To the Moon
Years ago, I was relaxing in my favorite armchair one afternoon, and Max, my oldest son, was playing on the floor at my feet. Max’s favorite toy at the time was a plastic garbage truck, but he could not find it. From my vantage, however, I could see it amongst a scrum of toys against the far wall, but I wasn’t about to leave the comfort of my chair to fetch it. “It’s right there,” I said, and pointed.
Max had only been on the planet about two years, but I could already glean in him the beginnings of a literalist. Glad that his daddy had found his beloved truck, he looked where he believed I was telling him he could find it: at my hand.
“No,” I repeated. “There.” This time I thrust my finger in the direction of the truck, but again, Max continued to stare at my hand, hoping, I suppose, the truck would soon appear in it. I then found myself in the unpredictable position of having to explain how to follow the invisible string from the tip of my finger to that which he desired.
I did not know it at the time, but this was probably my first lesson in the unique challenge of doing what it is I now love to do. If you ask a mathematician what 2 + 2 is, he will give you the answer “4” from his hand to yours. If you ask an engineer to build you a bridge, he will open his hand and from it you may take the blueprints.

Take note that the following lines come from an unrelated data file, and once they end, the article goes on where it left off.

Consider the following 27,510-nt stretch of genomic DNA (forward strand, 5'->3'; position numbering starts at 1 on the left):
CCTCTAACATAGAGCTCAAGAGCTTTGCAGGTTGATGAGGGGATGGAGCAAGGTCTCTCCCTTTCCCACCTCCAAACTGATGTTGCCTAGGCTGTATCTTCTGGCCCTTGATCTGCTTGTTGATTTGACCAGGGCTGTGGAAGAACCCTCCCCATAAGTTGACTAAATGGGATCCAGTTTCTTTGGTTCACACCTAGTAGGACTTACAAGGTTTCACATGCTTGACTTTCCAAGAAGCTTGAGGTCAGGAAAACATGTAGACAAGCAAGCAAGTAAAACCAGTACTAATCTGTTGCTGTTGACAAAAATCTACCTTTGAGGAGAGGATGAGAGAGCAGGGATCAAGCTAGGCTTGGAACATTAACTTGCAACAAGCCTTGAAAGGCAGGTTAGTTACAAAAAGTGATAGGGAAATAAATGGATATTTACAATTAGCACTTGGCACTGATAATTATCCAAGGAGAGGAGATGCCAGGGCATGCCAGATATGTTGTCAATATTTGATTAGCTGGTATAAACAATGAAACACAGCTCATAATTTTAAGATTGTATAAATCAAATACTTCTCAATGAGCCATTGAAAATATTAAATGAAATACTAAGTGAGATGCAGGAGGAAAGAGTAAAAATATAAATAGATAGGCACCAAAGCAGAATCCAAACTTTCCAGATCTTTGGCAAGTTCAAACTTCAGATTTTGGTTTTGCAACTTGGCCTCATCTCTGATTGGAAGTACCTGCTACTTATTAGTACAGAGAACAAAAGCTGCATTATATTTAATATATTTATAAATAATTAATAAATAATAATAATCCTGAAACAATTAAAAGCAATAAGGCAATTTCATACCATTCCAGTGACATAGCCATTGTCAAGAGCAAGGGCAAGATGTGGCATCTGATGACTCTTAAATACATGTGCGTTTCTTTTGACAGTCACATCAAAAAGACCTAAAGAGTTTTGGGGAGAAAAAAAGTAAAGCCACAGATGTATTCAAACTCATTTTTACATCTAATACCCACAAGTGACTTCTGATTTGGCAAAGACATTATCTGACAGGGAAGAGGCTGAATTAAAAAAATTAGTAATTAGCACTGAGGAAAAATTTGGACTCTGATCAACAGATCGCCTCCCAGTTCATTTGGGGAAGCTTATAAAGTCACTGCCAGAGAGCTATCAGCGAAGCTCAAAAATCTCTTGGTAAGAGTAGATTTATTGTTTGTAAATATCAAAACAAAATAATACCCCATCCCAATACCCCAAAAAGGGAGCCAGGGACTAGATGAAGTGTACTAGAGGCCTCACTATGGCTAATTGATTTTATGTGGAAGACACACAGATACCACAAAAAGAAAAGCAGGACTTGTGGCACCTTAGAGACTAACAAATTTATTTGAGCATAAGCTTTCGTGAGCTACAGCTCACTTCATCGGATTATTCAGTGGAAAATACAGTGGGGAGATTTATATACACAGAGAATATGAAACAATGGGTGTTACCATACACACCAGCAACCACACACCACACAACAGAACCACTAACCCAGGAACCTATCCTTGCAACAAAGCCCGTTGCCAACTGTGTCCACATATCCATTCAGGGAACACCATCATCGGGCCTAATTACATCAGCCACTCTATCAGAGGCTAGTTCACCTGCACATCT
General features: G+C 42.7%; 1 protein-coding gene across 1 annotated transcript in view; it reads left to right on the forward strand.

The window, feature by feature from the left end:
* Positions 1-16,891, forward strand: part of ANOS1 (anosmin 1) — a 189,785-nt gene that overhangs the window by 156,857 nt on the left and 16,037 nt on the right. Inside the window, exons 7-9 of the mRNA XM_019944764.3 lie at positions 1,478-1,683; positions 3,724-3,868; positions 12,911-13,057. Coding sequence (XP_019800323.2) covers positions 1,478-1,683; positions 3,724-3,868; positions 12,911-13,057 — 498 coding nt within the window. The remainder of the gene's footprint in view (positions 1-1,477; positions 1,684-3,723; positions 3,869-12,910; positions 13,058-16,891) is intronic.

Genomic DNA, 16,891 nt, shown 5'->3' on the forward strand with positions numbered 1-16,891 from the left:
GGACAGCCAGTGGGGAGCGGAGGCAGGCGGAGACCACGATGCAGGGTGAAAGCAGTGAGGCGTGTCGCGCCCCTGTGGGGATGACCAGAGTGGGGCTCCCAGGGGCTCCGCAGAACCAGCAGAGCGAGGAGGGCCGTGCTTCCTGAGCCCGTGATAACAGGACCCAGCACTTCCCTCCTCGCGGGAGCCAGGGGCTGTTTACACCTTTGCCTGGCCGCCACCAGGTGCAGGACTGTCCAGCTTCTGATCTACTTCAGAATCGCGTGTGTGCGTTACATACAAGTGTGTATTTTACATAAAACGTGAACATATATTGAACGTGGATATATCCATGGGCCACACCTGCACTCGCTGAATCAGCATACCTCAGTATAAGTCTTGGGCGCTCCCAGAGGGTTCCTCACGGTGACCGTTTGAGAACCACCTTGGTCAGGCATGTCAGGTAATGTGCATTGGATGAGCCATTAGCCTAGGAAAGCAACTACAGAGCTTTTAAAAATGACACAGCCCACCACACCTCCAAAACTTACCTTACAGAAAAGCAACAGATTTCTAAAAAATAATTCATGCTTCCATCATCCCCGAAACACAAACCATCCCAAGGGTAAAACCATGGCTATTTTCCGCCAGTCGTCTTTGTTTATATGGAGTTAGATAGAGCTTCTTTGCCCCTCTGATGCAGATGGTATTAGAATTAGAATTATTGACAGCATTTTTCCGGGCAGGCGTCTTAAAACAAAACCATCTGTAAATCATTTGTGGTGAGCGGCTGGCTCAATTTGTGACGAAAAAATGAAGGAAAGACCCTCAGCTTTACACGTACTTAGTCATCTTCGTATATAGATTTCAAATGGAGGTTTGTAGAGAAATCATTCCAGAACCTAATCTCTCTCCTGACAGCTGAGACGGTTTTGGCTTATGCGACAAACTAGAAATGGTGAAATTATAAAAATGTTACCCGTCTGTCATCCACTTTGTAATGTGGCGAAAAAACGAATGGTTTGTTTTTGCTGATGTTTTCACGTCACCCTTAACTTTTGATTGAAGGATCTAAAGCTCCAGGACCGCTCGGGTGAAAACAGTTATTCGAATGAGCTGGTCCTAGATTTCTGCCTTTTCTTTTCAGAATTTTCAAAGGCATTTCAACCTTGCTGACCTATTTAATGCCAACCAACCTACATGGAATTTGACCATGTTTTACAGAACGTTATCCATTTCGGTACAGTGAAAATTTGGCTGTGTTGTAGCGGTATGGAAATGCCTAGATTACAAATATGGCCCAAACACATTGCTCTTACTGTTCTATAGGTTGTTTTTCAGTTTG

My job, as both a writer and a teacher, is to point. That is all I can do. If I wrote a poem about the moon, you could stare at that poem your whole life and the moon would never emerge from between its words. But if the poem’s trajectory is accurate, you might follow it and discover the moon in the night sky of your imagination.
Likewise, the answers to the questions I am asked when I teach lie beyond my reach. Yet I can see them just the same. Some days I point more accurately than others, but no matter. Max, after all, would have eventually found the truck on his own. In this way writing has taught me that words, in fact, are nothing, and yet have the power to collapse the distance from a hand to the moon.
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